Archive for Thursday, January 26, 2006

Ambulatory anatomy

State’s ‘Body Walk’ display visits Starside

January 26, 2006

Indifferent to the threat of being swallowed, about 10 students from Starside Elementary School sat on teeth Friday, using a rope as dental floss.

"You have to keep your teeth clean every day," parent volunteer Anne Cahoone said. "When you get older, somebody might ask you to use tobacco or have a smoke. Don't forget what can happen to your teeth when you smoke."

Cahoone showed the children a model of teeth ruined by years of decay from tobacco use.

Students spent Friday going through the Kansas Department of Education's "Body Walk," a large-scale model of the human digestive system. The model has toured schools throughout Kansas for four years.

The Starside PTA sponsored the event and had volunteers work at each station. Not only does Body Walk teach students about nutrition, but parents are also reminded of nutrition as they teach the students.

Kathy Childress, program consultant with the KDHE, said there were 11 stations run by volunteers to teach the students about nutrition.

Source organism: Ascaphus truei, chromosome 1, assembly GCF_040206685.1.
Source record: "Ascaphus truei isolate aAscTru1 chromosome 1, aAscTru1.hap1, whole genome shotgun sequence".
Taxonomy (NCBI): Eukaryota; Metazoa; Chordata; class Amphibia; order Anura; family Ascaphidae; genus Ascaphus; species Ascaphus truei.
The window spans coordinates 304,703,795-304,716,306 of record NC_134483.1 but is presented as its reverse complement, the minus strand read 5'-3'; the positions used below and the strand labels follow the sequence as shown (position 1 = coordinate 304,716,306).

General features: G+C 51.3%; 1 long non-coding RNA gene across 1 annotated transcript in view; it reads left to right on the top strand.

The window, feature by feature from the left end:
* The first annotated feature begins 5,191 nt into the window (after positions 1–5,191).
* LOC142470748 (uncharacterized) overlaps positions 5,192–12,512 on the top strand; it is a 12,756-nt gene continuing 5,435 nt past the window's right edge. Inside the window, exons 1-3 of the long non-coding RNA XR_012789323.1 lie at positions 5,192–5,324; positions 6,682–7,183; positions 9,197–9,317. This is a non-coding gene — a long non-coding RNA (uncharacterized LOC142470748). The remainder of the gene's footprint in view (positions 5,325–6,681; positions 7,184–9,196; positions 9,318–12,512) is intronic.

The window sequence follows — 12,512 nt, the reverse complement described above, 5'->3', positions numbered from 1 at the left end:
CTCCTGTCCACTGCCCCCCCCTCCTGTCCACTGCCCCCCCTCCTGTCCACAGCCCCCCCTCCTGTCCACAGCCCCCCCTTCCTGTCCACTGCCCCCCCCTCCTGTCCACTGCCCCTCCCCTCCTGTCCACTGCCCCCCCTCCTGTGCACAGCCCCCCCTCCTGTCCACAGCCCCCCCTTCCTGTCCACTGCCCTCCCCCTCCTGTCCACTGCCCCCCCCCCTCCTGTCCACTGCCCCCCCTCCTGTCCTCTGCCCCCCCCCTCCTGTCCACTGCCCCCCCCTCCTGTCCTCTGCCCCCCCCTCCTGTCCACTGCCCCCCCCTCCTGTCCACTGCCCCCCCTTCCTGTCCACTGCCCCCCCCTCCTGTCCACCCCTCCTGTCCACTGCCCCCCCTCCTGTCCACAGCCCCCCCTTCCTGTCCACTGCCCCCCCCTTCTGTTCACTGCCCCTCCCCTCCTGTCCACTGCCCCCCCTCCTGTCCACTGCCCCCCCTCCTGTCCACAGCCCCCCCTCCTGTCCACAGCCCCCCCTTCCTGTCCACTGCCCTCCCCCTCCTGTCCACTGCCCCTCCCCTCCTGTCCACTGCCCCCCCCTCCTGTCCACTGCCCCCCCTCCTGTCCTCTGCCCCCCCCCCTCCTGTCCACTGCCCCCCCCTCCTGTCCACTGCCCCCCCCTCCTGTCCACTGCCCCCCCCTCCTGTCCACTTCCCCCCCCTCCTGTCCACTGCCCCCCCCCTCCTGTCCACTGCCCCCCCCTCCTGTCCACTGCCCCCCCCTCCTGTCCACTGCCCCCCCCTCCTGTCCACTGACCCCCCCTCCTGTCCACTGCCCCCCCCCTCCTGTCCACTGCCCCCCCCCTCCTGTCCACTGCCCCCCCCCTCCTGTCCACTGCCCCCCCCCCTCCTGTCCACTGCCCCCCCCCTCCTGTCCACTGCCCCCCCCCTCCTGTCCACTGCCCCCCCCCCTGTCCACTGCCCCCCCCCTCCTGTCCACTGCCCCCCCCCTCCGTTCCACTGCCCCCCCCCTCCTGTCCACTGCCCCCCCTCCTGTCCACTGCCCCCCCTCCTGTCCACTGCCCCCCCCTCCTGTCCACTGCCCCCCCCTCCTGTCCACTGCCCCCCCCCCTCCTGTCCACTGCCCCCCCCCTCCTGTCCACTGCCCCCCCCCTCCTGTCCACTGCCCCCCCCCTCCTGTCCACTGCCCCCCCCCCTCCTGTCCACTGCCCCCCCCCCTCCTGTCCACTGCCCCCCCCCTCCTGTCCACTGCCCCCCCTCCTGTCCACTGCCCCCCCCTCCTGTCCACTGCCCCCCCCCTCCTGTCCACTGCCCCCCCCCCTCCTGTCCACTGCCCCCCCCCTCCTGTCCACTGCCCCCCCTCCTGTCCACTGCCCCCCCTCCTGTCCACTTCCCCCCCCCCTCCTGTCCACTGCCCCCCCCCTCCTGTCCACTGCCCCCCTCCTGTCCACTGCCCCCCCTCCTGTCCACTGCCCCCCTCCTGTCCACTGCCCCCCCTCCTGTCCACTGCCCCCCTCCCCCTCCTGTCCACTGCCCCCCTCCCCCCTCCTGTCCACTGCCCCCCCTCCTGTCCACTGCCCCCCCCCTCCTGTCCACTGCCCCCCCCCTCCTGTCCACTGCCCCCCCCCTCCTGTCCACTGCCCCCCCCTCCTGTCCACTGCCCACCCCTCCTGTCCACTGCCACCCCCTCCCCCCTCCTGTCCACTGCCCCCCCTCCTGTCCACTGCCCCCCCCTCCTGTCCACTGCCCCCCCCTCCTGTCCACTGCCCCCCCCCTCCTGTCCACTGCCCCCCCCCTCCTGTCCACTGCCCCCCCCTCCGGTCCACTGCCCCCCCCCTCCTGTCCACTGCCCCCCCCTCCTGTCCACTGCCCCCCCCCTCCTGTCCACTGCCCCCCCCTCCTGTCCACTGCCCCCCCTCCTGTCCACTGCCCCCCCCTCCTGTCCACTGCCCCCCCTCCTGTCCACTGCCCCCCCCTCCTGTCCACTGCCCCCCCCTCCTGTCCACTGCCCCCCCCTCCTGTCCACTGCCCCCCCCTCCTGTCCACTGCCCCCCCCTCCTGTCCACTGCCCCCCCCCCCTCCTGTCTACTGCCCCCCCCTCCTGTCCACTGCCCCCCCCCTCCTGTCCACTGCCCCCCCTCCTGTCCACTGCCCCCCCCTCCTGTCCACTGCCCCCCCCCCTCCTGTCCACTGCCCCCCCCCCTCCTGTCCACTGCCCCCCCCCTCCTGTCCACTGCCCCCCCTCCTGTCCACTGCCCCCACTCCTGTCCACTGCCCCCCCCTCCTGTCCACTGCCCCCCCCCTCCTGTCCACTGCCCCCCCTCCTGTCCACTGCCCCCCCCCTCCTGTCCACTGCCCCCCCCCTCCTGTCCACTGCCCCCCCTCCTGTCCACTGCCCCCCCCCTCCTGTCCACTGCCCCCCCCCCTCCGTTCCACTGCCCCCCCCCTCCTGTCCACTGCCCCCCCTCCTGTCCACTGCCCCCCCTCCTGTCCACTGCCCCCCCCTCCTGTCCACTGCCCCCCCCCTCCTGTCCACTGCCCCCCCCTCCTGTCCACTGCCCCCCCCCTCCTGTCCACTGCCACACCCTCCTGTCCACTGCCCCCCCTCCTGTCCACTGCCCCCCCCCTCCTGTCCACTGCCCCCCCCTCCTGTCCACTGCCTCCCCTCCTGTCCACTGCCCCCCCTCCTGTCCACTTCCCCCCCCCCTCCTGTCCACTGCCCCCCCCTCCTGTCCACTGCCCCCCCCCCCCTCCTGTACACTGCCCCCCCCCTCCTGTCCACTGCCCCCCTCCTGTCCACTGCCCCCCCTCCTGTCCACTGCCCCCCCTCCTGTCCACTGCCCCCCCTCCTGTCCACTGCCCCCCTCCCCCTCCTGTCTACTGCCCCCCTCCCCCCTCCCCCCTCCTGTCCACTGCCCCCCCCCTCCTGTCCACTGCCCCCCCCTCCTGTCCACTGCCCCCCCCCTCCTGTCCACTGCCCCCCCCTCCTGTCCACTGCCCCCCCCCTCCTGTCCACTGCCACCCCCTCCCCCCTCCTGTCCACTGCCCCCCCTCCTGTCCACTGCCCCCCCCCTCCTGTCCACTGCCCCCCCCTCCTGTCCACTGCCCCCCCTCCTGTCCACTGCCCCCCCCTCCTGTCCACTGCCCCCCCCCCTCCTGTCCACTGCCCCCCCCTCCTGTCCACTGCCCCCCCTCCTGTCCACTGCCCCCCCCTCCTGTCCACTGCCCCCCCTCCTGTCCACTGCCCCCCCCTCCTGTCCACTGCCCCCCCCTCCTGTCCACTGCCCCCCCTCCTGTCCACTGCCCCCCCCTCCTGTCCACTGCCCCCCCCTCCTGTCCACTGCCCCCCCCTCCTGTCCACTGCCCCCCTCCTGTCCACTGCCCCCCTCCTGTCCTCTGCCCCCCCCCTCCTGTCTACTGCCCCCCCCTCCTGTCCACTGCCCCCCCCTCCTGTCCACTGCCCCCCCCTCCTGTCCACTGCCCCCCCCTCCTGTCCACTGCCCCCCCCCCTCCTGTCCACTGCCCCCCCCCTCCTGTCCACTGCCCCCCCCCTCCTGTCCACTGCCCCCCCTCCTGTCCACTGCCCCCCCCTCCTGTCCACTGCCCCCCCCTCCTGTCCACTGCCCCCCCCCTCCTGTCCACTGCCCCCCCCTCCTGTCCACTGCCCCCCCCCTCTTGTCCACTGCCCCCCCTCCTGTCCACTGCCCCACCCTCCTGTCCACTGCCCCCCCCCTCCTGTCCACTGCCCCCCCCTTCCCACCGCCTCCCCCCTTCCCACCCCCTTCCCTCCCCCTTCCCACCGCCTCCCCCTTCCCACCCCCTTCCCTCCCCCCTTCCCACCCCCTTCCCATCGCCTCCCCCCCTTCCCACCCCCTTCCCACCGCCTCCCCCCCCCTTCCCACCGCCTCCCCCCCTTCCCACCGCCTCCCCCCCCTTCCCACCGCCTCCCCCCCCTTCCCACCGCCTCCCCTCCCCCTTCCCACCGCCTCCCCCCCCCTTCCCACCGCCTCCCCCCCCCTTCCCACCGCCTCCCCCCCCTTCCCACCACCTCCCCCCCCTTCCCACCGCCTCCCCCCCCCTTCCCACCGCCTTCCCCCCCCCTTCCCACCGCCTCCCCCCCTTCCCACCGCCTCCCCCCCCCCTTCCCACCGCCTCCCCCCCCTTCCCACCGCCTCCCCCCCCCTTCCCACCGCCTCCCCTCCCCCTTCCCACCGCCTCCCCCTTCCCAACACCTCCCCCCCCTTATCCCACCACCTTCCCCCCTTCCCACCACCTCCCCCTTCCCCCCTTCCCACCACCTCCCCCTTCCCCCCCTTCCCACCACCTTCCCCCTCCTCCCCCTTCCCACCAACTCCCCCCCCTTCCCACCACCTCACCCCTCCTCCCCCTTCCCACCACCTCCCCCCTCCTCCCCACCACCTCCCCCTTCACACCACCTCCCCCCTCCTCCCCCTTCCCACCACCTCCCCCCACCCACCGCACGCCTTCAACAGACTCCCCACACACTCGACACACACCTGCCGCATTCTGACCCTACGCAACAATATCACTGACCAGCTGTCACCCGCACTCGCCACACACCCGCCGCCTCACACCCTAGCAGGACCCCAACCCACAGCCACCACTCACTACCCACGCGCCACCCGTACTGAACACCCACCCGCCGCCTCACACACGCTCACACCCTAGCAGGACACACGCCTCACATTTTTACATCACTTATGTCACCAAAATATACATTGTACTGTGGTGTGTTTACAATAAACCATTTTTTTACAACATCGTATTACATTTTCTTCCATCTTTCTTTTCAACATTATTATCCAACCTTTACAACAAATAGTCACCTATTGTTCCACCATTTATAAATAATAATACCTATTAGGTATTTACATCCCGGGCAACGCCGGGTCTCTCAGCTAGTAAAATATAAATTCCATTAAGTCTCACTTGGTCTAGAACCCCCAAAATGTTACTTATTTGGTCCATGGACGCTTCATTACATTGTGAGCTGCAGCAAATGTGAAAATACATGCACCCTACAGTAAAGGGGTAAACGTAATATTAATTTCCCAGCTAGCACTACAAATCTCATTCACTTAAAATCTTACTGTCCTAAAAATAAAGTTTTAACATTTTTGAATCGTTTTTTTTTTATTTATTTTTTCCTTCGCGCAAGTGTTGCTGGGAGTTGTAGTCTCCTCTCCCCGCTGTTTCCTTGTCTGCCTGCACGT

"We always know they're going to like it," she said. "Our hope is that they use what they learn in how much they eat and how much physical activity they get."

Students went through models of a large brain. Then, they entered the mouth and visited the stomach, small intestine, heart, lungs, muscles, skin and bones. Students exited the body through the "Pathway to Life," which gives them examples on incorporating all elements of the body into a healthy lifestyle.

Serena Stutzman crouched in the 4-foot-high small intestine, ducking the paper strips representing the villi that help the body absorb nutrients.

"How much water do you drink every day?" she asked the students. "Water is very important for staying hydrated. You've got to drink eight glasses a day. That's the same as a two-liter bottle of soda, but you can't replace it with soda or juice."

Stutzman also talked to students about eating a high-fiber diet and getting enough fruits and vegetables.

Students walked through different rooms in the Body Walk exhibit, all decorated to look like the inside of various organs.

Doreen Zahner, another parent volunteer, told students the importance of calcium in building strong bones.

"You need three milk products a day," she said. "Feel your ears and the tip of your nose. That's what your body would feel like without bones."

Students looked at germs on their hands with a black light and learned about the importance of hand washing and also learned about fatty foods.

Angela Steele, a fifth-grader in Amy Grant's class, said she learned about what it feels like to have emphysema and breathe as a smoker."We breathed through straws, and it was hard," she said. "It wouldn't be fun to be sick."

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